[dns-operations] ``Ya.com says "The internet is mine" ''

Peter Dambier peter at peter-dambier.de
Tue Aug 8 21:17:48 UTC 2006

Edward Lewis wrote:
>>> For one thing, as you can deduce from the last sentence quoted,
>>> they operate an open recursive name server.
> After the discussions about this in March and April or so, my 
> impression is that an open recursive name service is not the serious 
> malady it has been claimed to be.  A design flaw in the routing 
> system is the culprit in attacks that have made use of open recursive 
> name servers.
>>> This implies that an application that's aware of their
>>> DNS "standards", will be able to tell synthesized from real.
> I can't parse that.  But I'll respond about "synthesized" and "real."
> There is no difference, in a DNS response, between a synthesized and 
> so-called real record.  Yes, you can tell in DNSSEC is a wildcard was 
> employed, but the truth is that the protocol does not accommodate 
> making a distinction between a zone being updated rapidly and a 
> server is generating responses on the fly.  All responses are "real" 
> - whether the answer was entered manually or the result of an 
> algorithmic synthesis does not matter.
> What does matter is the RFC 2181 notion of trustworthiness of a response.
>>> This goes to emphasize the statement in the subject line,
>>> in more than the original meaning. People invent their own
>>> DNS protocols time and again, leading to varying levels of
>>> pain and/or breakage.
> My assessment is that the subject line is a hyperbole.  If you ask 
> the server for an existing name, does it send a "false" answer?  I 
> checked a small sample and the answer is no.  Conjecture is that they 
> only "mess" with what does not exist.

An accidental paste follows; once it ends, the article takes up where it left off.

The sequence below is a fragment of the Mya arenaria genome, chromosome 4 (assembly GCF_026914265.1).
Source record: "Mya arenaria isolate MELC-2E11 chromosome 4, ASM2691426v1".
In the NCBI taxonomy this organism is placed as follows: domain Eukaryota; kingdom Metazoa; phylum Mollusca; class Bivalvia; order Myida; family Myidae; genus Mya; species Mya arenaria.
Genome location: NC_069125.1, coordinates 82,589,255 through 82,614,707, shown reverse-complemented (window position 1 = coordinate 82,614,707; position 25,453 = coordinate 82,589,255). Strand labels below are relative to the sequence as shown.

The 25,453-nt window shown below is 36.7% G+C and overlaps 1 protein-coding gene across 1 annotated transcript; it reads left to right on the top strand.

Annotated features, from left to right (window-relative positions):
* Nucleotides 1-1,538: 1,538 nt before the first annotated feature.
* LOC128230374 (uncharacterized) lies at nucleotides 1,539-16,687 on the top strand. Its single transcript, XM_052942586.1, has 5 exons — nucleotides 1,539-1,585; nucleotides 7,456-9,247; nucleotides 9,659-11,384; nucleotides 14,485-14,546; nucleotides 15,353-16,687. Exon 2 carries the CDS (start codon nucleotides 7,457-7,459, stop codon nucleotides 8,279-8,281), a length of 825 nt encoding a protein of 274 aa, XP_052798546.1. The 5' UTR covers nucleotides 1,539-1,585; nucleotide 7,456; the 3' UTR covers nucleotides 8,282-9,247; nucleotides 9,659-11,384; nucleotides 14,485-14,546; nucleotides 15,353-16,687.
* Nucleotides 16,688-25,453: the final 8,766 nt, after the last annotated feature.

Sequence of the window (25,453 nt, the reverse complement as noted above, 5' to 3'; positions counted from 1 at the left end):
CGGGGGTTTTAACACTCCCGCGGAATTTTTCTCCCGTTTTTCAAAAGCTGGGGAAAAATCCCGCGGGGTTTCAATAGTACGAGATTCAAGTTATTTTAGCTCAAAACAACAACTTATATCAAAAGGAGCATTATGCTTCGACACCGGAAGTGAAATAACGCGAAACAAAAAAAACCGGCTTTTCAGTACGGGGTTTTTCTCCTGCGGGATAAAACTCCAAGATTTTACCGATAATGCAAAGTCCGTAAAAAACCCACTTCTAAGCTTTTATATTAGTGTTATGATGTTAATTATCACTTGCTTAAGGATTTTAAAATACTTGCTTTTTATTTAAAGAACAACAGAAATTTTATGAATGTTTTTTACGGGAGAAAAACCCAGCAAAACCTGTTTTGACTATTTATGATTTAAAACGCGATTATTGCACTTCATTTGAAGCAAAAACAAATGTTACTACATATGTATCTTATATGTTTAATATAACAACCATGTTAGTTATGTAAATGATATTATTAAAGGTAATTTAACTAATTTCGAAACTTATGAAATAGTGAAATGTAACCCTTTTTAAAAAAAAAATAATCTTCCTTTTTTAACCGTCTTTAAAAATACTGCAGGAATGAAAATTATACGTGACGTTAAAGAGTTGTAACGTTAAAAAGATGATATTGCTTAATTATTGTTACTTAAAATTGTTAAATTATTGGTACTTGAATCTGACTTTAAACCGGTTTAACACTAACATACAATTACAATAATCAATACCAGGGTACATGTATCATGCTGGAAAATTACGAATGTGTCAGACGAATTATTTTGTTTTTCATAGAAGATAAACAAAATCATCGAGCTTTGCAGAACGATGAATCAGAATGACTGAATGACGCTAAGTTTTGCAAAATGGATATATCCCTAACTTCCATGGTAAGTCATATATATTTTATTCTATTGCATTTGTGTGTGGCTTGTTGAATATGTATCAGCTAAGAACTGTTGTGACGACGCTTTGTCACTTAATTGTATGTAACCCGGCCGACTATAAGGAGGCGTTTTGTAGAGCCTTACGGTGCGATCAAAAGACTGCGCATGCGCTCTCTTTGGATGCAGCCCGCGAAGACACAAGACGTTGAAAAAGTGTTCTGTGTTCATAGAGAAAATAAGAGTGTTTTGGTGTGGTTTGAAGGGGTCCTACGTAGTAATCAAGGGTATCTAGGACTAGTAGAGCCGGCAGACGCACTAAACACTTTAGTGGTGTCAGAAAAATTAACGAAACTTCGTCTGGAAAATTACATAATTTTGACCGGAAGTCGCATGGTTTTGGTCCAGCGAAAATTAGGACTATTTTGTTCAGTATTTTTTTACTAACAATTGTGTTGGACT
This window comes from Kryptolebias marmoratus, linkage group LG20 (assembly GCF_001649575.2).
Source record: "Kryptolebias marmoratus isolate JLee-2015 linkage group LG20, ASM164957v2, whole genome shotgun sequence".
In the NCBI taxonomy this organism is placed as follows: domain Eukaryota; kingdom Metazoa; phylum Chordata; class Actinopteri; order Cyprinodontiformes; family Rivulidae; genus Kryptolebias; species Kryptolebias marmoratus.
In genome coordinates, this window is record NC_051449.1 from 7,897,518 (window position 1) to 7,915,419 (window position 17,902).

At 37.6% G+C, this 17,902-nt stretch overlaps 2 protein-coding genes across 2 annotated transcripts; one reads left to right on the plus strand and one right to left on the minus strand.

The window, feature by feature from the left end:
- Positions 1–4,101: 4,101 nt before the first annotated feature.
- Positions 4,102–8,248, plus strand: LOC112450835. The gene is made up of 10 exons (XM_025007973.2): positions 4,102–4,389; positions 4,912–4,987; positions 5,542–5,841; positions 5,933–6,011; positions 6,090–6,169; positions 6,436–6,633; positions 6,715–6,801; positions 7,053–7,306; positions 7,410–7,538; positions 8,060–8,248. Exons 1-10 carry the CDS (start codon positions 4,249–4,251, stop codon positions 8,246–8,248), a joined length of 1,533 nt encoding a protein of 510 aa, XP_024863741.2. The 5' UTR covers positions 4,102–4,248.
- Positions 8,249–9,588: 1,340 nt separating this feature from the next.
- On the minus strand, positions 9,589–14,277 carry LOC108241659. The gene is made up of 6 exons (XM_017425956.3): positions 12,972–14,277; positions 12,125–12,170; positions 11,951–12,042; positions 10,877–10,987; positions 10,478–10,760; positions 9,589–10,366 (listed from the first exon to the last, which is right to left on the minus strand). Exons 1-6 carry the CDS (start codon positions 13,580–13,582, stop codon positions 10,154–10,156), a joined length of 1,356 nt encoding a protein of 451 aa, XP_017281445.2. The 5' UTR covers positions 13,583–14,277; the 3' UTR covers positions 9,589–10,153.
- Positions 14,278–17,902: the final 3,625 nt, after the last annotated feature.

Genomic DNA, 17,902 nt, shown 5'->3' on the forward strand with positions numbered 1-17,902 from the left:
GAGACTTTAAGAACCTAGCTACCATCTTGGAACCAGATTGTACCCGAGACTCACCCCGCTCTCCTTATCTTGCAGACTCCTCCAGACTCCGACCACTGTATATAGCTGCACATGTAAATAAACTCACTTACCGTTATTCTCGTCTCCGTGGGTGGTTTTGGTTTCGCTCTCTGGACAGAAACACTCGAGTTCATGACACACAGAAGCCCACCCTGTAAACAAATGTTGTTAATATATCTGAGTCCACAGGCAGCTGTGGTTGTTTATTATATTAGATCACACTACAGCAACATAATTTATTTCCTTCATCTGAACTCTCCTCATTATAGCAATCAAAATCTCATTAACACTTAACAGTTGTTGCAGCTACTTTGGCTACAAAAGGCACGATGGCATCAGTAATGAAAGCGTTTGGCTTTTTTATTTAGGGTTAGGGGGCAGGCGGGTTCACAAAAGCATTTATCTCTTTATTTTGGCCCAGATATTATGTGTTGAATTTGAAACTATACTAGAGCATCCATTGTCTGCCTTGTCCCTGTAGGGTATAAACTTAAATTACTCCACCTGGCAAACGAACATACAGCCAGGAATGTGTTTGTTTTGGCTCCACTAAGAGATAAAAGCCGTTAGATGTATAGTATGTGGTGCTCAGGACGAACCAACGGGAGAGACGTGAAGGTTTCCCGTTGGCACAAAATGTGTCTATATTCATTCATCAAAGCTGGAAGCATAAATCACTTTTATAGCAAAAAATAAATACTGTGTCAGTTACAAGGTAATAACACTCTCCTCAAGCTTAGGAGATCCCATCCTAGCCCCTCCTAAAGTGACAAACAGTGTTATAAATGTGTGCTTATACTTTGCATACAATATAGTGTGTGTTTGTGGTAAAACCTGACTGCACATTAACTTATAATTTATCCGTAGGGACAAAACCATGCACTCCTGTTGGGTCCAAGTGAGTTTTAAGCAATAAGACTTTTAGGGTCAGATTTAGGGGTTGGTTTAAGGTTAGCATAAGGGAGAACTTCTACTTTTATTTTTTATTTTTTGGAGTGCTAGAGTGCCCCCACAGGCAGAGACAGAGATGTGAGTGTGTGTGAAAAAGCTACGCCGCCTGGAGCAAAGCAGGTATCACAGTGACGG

> It bothers me that folks get heartburn over "false" negative answers. 
> (There's debate whether DNSSEC ought to have covered negative 
> answers.)  If it matters to know if a domain is registered, use the 
> correct protocol for that - WhoIs or hopefully someday IRIS.  The DNS 
> is not the contents of a registry, DNS is a "report" out of a 
> registry database that may be mucked with.
> Is the point of this message to promote DNSSEC?  Or is the point to 
> say that ISPs that offer their own filtered version of DNS to their 
> subscribers are evil?

ISPs that offer their own filtered version of DNS to their subscribers are evil.

That is what I learned when somebody registered ".local" in an alternative root.
We got complaints from customers with zeroconf on windows and Mac OS-X.

In fact it was the other way round. Neither Microsoft nor Apple thought there
might be nameservers answering for ".local"

There are applications arround that will break when they cannot find an
unpopulated space in DNS. They dont look in ".local" they try COM/NET/ORG
for whatever funny reason.

Peter and Karin

Peter and Karin Dambier
Cesidian Root - Radice Cesidiana
Graeffstrasse 14
D-64646 Heppenheim
+49(6252)671-788 (Telekom)
+49(179)108-3978 (O2 Genion)
+49(6252)750-308 (VoIP: sipgate.de)
mail: peter at peter-dambier.de
mail: peter at echnaton.serveftp.com

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